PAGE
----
April 20, 2015
Atlantic Depths May Hold Key to Heat Hiatus
Posted on Aug 23, 2014
By Tim Radford, Climate News Network
This piece first appeared at Climate News Network.
LONDON—For years, researchers have puzzled over the temperature rises that haven’t happened—but scientists in China and the US believe they have cracked the mystery of the missing heat.
While calculations indicate that global average temperatures should be rising predictably, the planetary thermometers tell a different story.
But now Xianyao Chen, an oceanographer at the Ocean University of China in Qingdao, and Ka-Kit Tung, an atmospheric scientist at the University of Washington in Seattle, report in Science journal that they think they know where the notional extra heat has gone. It is at the bottom of the Atlantic Ocean.
And this time their conclusion isn’t based only on mathematical models and computer simulations. In their research—funded by the US National Science Foundation and the National Natural Science Foundation of China—they analysed millions of measurements of temperature and salinity taken by oceanographic instruments since 1970, and tracked the pathways that the heat must have taken since the beginning of the 21st century.
Square, Site wide
But first, a restatement of the conundrum. For more than a century, climate scientists have known that higher levels of carbon dioxide in the atmosphere mean higher atmospheric temperatures. For more than 30 years, every investigation has confirmed this link. And for the last 30 years of the 20th century, as greenhouse gas emissions increased, so did average temperatures.
This rise has continued, with 13 of the 14 warmest years ever recorded all falling in the 21st century, but the rate of increase unexpectedly slowed.
Researchers had expected that there would be some sort of heat hiatus, but not during the first years of the century, and they have been scratching their heads and examining the data again.
Some think that the measurements may be incomplete, or that natural cycles, such as the Pacific cooling event called La Niña, may be at play. Some have suggested that the pattern of trade winds may have a role in taking the warmth into the deep ocean, and some have suspected all along that the heat could be found far below the oceanic surface.
In the same week as the publication in Science, Reto Knutti, a climate physicist at the federal technology institute ETH Zurich, and his colleague, Markus Huber, reported in Nature Geoscience that the apparent slowdown could be attributed to a cocktail of causes: a longer period of weaker solar irradiance—the sun has its own cycles of intensity—and to the cycle of El Niño and La Niña weather phenomena in the Pacific, and also to incompletely measured data.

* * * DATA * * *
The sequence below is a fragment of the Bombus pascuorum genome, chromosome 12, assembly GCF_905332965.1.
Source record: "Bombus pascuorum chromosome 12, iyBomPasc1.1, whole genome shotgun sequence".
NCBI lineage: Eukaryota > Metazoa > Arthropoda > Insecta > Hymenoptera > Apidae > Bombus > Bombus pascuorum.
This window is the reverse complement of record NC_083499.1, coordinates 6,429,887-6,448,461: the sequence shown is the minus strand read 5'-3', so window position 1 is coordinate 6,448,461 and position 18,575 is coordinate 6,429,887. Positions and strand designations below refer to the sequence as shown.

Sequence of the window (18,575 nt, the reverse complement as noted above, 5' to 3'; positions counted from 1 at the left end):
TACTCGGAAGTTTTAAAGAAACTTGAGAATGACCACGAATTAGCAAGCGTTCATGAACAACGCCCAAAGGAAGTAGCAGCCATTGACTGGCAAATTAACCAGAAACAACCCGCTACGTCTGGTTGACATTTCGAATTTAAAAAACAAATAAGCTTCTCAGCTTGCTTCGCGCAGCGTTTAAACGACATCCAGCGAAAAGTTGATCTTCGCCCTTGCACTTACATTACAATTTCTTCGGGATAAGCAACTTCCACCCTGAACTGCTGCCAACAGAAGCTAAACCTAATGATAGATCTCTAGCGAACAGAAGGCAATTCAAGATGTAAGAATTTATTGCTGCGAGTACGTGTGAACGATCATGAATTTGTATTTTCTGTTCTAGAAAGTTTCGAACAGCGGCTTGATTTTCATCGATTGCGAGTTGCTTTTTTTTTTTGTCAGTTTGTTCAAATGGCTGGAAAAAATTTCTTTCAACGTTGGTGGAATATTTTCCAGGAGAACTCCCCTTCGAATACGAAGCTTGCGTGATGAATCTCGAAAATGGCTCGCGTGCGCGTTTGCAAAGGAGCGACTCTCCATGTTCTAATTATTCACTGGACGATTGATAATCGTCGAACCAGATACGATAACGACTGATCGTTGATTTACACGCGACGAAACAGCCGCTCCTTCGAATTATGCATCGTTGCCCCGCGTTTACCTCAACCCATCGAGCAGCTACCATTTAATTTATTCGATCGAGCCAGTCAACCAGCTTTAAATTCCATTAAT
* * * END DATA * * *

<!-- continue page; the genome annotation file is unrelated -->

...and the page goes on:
But the Science report authors think they have an in-depth solution. “Every week, there’s a new explanation of the hiatus,” said Ka-Kit Tung. “Many of the earlier papers had focused on symptoms at the surface of the Earth, where we see many different and related phenomena. We looked at observations in the ocean to try to find an underlying cause.”
The oceans cover 70% of the planet, and are capable of storing 90% of the planet’s heat content. So the two Science report authors argue that a sudden shift in ocean salinity that corresponded with the slowdown of global warming could have triggered the movement of the heat to much deeper waters.
Saltier water is denser, sinks faster, and takes surface heat with it. As the two scientists see it, the depths of the North and South Atlantic have absorbed more heat in the last 14 years than the rest of the global ocean system put together.
This does not mean that global warming is not a problem: heat in the deep oceans is likely to come back to the surface, and to the atmosphere, sooner or later.
The changes in the Atlantic ocean circulation system are part of a natural cycle that seems to date back many centuries. The surprise discovery by Chen and Tung is that the heat is tucked away in the Atlantic and Southern Oceans, rather than the Pacific—the suspected hiding place until now.
The argument is a complex one, and the latest research probably hasn’t settled the matter.
“All these analyses of ocean heat content are interpreting small changes in ocean temperature, and it will need to be picked over and repeated by others before being fully accepted,” said Professor Andrew Watson, head of the Marine and Atmospheric Science group at the University of Exeter, UK.
And Piers Forster, professor of climate change at the University of Leeds in the UK, said: “Most importantly, this paper is another nail in the coffin of the idea that the hiatus is evidence that our projections of long-term climate change need revising down.
“Variability in the ocean will not affect long-term climate trends, but may mean we have a period of accelerated warming to look forward to.”
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